Photo via Twitter/@JennaRathke

Jared Sullinger worked at a Taco Bell for a day (for charity)


NBA Rookies are paid on the low end of the NBA scale, but it’s not quite “I need to pick up a side job” money either.

Yet there was Celtics big man Jared Sullinger working at a Taco Bell Wednesday.

The medical expenses from his back surgery where not that bad, this was all done for charity reports NESN.

Jared Sullinger became the latest professional athlete to join the effort to support the victims of April’s Boston Marathon bombings on Wednesday. The Celtics forward thought outside the bun and worked a shift at Taco Bell, selling $1 Doritos Locos Tacos. The proceeds from the tacos benefited The One Fund Boston.

I’m pretty sure Doritos Locos Tacos are not on the list of things that the Celtics nutritionist wants Sullinger to eat a lot of to help his recovery. Well, unless they’re the Cool Ranch ones. That’s different.

Good on Sullinger for this.

(Hat tip to SLAM.)

Gilbert Arenas: Caron Butler’s version of gun incident ‘false’

arenas wizards
Leave a comment

Caron Butler recently detailed the Gilbert Arenas-Javaris Crittenton gun incident.

In a since-deleted – but screenshot-captured – Instagram post, Arenas gives his description:

The biggest differences between Butler’s and Arenas’ versions:

1. Arenas claims he wasn’t the one who owed Crittenton money, that the feud escalated over Arenas prematurely showing his hand during a card game.

2. Arenas says he told Crittenton to pick a gun to shoot Arenas with – not to pick a gun he’d get shot by Arenas with.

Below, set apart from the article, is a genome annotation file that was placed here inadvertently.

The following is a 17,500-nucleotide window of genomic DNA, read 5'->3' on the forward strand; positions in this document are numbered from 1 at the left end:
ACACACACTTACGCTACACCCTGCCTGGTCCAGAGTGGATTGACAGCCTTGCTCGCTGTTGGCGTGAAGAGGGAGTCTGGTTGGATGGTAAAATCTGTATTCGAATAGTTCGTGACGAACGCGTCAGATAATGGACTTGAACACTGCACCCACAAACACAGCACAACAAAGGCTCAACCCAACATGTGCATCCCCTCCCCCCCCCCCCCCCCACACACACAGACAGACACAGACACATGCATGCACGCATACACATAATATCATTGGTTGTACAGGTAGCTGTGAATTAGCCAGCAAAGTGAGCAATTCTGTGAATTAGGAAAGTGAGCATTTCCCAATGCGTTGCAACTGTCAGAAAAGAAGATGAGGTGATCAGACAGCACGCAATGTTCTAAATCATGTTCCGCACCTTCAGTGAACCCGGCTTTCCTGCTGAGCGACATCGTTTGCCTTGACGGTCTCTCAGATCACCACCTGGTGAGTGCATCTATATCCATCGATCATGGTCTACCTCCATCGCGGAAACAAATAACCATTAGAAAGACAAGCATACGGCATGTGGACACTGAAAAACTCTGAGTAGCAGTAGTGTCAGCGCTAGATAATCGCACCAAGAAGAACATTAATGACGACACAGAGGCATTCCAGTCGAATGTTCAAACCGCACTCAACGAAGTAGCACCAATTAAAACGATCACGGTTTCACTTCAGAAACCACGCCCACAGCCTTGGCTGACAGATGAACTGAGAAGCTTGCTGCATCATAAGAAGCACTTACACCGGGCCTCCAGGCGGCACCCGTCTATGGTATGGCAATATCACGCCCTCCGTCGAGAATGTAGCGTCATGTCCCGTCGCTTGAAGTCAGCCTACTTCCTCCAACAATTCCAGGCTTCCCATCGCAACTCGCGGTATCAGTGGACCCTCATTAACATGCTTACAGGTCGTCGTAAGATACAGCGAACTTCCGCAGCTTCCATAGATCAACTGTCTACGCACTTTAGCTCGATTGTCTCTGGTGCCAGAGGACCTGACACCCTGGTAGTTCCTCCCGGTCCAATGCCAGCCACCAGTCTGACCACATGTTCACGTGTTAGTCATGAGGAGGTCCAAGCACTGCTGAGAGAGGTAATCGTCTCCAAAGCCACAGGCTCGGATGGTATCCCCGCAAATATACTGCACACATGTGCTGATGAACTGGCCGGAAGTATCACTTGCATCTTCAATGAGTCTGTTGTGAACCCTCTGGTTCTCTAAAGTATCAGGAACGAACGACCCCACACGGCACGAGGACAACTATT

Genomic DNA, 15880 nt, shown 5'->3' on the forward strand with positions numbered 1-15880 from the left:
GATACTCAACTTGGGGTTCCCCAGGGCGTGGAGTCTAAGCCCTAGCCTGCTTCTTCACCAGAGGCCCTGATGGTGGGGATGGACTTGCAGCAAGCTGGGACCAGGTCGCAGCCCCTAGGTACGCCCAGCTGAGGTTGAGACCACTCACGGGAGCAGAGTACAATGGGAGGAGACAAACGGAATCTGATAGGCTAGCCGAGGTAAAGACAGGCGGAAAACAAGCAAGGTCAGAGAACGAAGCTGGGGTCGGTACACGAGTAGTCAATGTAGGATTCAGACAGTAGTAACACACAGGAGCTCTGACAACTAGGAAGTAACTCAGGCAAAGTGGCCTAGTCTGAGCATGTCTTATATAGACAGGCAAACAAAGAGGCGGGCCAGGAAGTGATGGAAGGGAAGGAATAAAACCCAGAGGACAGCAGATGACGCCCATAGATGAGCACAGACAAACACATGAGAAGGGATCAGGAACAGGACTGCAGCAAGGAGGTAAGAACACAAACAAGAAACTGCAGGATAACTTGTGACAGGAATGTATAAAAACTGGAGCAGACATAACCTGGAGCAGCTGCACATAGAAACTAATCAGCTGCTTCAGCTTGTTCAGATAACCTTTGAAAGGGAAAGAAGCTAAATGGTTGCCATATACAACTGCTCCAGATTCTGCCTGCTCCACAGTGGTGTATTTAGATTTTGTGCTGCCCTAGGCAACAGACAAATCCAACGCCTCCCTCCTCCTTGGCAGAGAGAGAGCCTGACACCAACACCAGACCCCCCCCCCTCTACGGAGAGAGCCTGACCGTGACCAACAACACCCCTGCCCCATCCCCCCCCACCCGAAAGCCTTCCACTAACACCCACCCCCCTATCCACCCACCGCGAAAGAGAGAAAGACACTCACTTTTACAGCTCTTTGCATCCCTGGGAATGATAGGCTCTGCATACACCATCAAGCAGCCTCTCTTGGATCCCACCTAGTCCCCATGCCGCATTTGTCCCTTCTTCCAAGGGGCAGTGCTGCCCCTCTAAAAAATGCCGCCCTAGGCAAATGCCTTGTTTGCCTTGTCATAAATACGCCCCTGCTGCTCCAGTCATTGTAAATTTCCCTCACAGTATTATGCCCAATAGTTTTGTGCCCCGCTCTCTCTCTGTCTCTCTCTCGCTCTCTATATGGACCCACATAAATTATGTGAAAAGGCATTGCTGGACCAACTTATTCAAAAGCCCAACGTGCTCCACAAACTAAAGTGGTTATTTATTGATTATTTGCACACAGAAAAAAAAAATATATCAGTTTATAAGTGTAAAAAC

Players’ union, NBA to set up cardiac screening for retired players

2015 NBA Finals Cares Events
Leave a comment

First it was Darryl Dawkins. Then it was Moses Malone.

Two all-time great players who recently died — and at t0o young an age, 58 and 60 respectively — from undiagnosed heart conditions. Even before that, recognizing the issue the NBA players union and the league itself were setting up supplemental health coverage to provide cardiac screening for retired players, something ESPN’s Jackie MacMullan recently broke.

The joint effort between union executive director Michele Roberts and NBA commissioner Adam Silver — at a time when there still may be potentially acrimonious labor negotiations looming for their sides — is intended to ease the health concerns of its retired players.

Roberts said action from the players’ association on providing screening for its retired players is “imminent.”

“I wish I could give you an exact timetable, but we have to make sure all the components are in place,” Roberts told ESPN recently. “I will tell you we hope to have something sooner than later.”

The Cardiologists are affiliated with the NBA already, and some of the money will come from the league, while the union is both pitching in a chunk of cash and is the one organizing this, according to the report.

It’s good to Roberts and Silver working together on this. While you’d like to think this would be the kind of no-brainer move that the league and union would work together on, in the past the relationship didn’t always facilitate this sort of cooperation even on the obvious.

I’d like to think this bodes well for future labor talks, but I’m not willing to completely draw that parallel.